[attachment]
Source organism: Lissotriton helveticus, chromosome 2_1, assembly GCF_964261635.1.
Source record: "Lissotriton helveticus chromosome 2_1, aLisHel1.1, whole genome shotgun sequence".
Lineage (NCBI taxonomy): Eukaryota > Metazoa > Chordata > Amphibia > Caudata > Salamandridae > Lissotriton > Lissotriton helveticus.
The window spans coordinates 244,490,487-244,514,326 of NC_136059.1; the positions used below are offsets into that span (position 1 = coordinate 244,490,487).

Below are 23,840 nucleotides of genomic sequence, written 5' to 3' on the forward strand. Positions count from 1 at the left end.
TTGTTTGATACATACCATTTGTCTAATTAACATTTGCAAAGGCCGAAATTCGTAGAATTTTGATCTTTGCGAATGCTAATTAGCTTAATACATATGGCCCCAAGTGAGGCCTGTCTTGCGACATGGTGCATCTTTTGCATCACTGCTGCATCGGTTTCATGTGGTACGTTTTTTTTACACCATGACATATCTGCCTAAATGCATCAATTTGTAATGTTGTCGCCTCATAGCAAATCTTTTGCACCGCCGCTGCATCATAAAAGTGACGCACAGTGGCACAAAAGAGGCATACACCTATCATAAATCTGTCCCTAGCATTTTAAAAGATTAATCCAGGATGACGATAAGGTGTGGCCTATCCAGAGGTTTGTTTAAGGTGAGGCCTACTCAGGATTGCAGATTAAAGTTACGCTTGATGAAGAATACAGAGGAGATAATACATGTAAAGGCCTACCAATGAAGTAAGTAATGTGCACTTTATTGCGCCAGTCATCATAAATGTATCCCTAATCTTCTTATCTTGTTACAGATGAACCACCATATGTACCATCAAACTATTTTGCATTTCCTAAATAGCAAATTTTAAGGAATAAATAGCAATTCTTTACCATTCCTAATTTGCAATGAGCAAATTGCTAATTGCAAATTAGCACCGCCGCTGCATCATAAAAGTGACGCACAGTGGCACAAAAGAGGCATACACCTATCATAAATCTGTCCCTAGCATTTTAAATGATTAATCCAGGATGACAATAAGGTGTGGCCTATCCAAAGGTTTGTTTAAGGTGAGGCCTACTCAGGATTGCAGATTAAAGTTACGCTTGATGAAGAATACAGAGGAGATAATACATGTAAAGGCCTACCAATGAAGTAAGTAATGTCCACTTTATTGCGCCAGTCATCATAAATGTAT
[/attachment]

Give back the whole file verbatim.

Source organism: Lissotriton helveticus, chromosome 2_1, assembly GCF_964261635.1.
Source record: "Lissotriton helveticus chromosome 2_1, aLisHel1.1, whole genome shotgun sequence".
Lineage (NCBI taxonomy): Eukaryota > Metazoa > Chordata > Amphibia > Caudata > Salamandridae > Lissotriton > Lissotriton helveticus.
The window spans coordinates 244,490,487-244,514,326 of NC_136059.1; the positions used below are offsets into that span (position 1 = coordinate 244,490,487).

Below are 23,840 nucleotides of genomic sequence, written 5' to 3' on the forward strand. Positions count from 1 at the left end.
TTGTTTGATACATACCATTTGTCTAATTAACATTTGCAAAGGCCGAAATTCGTAGAATTTTGATCTTTGCGAATGCTAATTAGCTTAATACATATGGCCCCAAGTGAGGCCTGTCTTGCGACATGGTGCATCTTTTGCATCACTGCTGCATCGGTTTCATGTGGTACGTTTTTTTTACACCATGACATATCTGCCTAAATGCATCAATTTGTAATGTTGTCGCCTCATAGCAAATCTTTTGCACCGCCGCTGCATCATAAAAGTGACGCACAGTGGCACAAAAGAGGCATACACCTATCATAAATCTGTCCCTAGCATTTTAAAAGATTAATCCAGGATGACGATAAGGTGTGGCCTATCCAGAGGTTTGTTTAAGGTGAGGCCTACTCAGGATTGCAGATTAAAGTTACGCTTGATGAAGAATACAGAGGAGATAATACATGTAAAGGCCTACCAATGAAGTAAGTAATGTGCACTTTATTGCGCCAGTCATCATAAATGTATCCCTAATCTTCTTATCTTGTTACAGATGAACCACCATATGTACCATCAAACTATTTTGCATTTCCTAAATAGCAAATTTTAAGGAATAAATAGCAATTCTTTACCATTCCTAATTTGCAATGAGCAAATTGCTAATTGCAAATTAGCACCGCCGCTGCATCATAAAAGTGACGCACAGTGGCACAAAAGAGGCATACACCTATCATAAATCTGTCCCTAGCATTTTAAATGATTAATCCAGGATGACAATAAGGTGTGGCCTATCCAAAGGTTTGTTTAAGGTGAGGCCTACTCAGGATTGCAGATTAAAGTTACGCTTGATGAAGAATACAGAGGAGATAATACATGTAAAGGCCTACCAATGAAGTAAGTAATGTCCACTTTATTGCGCCAGTCATCATAAATGTAT